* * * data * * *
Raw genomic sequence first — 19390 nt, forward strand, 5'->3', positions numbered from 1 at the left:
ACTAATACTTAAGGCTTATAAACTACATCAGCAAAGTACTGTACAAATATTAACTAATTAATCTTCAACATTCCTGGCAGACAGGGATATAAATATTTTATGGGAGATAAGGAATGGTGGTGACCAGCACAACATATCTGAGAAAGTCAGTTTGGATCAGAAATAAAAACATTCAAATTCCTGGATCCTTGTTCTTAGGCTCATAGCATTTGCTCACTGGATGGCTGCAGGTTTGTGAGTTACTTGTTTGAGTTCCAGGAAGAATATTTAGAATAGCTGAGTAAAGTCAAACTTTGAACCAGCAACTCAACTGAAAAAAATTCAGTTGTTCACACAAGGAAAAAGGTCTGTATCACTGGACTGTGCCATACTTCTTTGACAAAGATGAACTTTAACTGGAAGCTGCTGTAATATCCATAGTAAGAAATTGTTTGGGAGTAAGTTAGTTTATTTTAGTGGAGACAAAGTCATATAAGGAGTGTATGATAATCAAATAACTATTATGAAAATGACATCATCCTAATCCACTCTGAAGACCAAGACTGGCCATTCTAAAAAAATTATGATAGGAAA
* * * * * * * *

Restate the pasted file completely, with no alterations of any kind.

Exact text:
Raw genomic sequence first — 19390 nt, forward strand, 5'->3', positions numbered from 1 at the left:
ACTAATACTTAAGGCTTATAAACTACATCAGCAAAGTACTGTACAAATATTAACTAATTAATCTTCAACATTCCTGGCAGACAGGGATATAAATATTTTATGGGAGATAAGGAATGGTGGTGACCAGCACAACATATCTGAGAAAGTCAGTTTGGATCAGAAATAAAAACATTCAAATTCCTGGATCCTTGTTCTTAGGCTCATAGCATTTGCTCACTGGATGGCTGCAGGTTTGTGAGTTACTTGTTTGAGTTCCAGGAAGAATATTTAGAATAGCTGAGTAAAGTCAAACTTTGAACCAGCAACTCAACTGAAAAAAATTCAGTTGTTCACACAAGGAAAAAGGTCTGTATCACTGGACTGTGCCATACTTCTTTGACAAAGATGAACTTTAACTGGAAGCTGCTGTAATATCCATAGTAAGAAATTGTTTGGGAGTAAGTTAGTTTATTTTAGTGGAGACAAAGTCATATAAGGAGTGTATGATAATCAAATAACTATTATGAAAATGACATCATCCTAATCCACTCTGAAGACCAAGACTGGCCATTCTAAAAAAATTATGATAGGAAA